Now, I myself am to the point she was at 5 years ago... basically burned out, only going to work because of the paycheck, and loathing every minute that I have to put in. My job situation is different, however. I've been at my job going on 15 years (local law enforcement, assigned to corrections) and, being a govt. job, the pay and bennies aren't bad. The worst thing about the job isn't the job itself, but the enviroment - the backstabbing, having the boss (county Sheriff) literally cuss everyone out when everyone is sworn in again after he's re-elected, contract negotiations that NEVER have run less that 6 months - usually 8 to 10 -  and always end up going to an arbitrator (over only a 1 or 2 percent raise - and our county is one of the richest ones in Ohio), sheesh - I could go on for pages. The only reason I've stayed even this long is that I've been unable to put away enough funds to keep afloat until my retirement cash-out would come in (about 3 months). The oportunity has finally presented itself that I'll be able to bail out before the end of '05, and cursed be he that stands between me and the door when that time comes! I haven't decided yet just what line of work I'll go into yet, but finances will allow me a little leeway - at least for a year or so - to find something. It isn't very often that a person gets the chance for a fresh start in life, and I'm counting myself lucky that this happened while I'm still young enough to partake.
To conclude this long-winded post...
Don't force yourself into something you don't really like, hoping that you'll grow into it - you'll just be miserable, and left wondering what you could have done with all the time you wasted finding that fact out. Sure, doing what you like to do is fun, but when you are forced to do it, it becomes a chore. Take a step back and look at the "big picture"... sometimes you'll see that there's another - more pleasant - path that you can take.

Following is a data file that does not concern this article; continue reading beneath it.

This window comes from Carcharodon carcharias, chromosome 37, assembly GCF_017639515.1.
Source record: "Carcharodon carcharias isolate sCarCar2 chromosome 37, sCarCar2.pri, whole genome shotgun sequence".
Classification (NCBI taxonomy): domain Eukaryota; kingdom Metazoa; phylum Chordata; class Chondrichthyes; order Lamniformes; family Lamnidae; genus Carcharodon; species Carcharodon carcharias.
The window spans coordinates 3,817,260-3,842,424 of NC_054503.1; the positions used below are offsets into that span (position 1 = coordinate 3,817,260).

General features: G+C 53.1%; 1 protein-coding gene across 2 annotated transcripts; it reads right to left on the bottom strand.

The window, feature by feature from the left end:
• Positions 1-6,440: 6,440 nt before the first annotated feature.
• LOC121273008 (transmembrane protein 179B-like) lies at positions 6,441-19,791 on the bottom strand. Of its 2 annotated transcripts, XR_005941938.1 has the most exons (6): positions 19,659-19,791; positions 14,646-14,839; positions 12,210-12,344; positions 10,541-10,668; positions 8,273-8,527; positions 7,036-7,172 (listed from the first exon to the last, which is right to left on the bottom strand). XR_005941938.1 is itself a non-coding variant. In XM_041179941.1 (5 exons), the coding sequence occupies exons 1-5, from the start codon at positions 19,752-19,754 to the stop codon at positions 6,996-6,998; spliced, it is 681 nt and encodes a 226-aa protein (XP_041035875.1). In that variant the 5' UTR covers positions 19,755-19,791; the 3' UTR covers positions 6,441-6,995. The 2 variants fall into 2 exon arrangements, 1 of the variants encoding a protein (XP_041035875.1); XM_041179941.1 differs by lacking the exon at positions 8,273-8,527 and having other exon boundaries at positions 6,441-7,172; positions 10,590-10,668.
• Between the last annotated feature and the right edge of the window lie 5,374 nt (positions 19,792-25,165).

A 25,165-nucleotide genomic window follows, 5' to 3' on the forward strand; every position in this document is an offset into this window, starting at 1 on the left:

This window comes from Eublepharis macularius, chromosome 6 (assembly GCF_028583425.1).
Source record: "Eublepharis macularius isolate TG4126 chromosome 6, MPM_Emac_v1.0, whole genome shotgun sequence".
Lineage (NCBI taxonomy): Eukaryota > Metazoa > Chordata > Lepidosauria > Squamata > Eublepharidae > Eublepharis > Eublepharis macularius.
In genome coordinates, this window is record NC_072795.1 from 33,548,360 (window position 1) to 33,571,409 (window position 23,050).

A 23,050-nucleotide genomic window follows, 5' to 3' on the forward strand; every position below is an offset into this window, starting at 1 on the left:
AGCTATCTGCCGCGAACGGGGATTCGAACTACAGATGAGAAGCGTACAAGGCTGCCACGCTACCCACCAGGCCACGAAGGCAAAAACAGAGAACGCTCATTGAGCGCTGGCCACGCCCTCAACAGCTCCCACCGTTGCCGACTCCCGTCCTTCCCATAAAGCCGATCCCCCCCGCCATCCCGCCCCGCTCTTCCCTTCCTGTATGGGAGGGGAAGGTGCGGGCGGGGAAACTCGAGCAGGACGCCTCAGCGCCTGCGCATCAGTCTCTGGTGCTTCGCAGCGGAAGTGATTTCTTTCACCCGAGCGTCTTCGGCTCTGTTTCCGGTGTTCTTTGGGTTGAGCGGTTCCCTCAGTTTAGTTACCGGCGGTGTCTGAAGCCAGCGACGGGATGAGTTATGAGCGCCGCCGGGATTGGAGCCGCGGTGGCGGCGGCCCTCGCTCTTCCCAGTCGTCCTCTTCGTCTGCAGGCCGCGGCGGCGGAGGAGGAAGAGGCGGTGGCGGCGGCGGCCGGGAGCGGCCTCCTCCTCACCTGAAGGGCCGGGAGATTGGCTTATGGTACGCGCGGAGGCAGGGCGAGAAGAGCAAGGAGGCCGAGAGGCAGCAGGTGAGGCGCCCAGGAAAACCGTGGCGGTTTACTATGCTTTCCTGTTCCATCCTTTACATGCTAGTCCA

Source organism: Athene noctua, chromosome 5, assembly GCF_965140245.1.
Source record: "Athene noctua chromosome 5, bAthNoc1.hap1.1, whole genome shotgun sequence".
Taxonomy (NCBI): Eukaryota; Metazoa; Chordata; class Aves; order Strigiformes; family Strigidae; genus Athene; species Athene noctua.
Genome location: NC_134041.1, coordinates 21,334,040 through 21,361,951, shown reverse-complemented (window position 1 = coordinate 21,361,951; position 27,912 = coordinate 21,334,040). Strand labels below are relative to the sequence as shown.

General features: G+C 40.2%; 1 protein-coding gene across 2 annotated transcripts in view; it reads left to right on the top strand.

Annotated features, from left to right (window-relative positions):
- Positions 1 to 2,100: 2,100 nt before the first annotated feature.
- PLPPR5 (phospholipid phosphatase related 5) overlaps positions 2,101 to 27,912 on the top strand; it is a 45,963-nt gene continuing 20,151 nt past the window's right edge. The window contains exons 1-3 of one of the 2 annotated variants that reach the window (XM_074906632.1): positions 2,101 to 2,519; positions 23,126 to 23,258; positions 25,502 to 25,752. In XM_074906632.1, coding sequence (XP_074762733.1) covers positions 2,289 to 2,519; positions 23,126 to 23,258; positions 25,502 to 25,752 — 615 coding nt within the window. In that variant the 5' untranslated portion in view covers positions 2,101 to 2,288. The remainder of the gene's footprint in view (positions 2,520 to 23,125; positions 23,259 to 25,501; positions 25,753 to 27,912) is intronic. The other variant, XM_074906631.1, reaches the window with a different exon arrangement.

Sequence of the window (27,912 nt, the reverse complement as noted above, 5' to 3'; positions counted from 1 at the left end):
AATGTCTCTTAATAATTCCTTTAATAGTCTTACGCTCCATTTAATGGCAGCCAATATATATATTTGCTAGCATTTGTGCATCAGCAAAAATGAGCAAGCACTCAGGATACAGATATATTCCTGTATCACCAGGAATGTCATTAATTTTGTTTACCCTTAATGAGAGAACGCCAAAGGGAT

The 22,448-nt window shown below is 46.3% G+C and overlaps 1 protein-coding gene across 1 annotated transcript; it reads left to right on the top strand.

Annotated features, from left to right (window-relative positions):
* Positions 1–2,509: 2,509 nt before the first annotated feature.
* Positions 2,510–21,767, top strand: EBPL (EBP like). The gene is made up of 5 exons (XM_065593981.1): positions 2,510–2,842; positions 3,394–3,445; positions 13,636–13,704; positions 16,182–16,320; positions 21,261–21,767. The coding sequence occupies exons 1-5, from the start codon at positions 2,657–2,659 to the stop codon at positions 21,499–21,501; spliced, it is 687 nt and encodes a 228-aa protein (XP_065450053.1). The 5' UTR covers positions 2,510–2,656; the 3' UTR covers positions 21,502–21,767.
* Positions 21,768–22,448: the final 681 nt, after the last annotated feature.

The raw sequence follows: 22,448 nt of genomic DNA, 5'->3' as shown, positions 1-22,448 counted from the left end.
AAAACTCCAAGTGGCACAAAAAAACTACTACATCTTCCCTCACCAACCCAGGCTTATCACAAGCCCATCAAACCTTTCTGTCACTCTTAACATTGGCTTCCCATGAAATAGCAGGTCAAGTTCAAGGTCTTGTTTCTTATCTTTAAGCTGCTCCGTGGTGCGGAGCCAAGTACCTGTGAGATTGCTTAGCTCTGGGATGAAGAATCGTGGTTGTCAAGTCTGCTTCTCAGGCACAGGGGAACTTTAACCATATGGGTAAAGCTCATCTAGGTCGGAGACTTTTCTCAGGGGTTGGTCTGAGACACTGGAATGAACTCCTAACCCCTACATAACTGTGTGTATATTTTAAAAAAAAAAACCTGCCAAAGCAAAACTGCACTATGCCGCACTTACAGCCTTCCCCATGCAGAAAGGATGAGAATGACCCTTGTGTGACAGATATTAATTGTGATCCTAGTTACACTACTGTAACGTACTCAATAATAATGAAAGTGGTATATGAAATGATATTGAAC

Hope you can make some sense of my ramblings, Turtle.  smile
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« Reply #6 on: December 10, 2004, 02:01:32 PM »

I'm one of those people who does well when I have alot to do and does about nothing when there isn't much going on.  
My first three years of college I was working 20 hours a week and taking 14-17 credits a semester.  I was flying along with a 3.6 GPA which isn't to bad.
Well one day my boss said that they didn't need me anymore and I decided that since I was in my last year of school I should just concentrate on school instead of getting another job.  Big mistake!  I started failing half of my classes and now I am in my 5th year of school.

For whatever reason I do great when I have a job but I can't bring myself to do school if its the only thing going on in my life.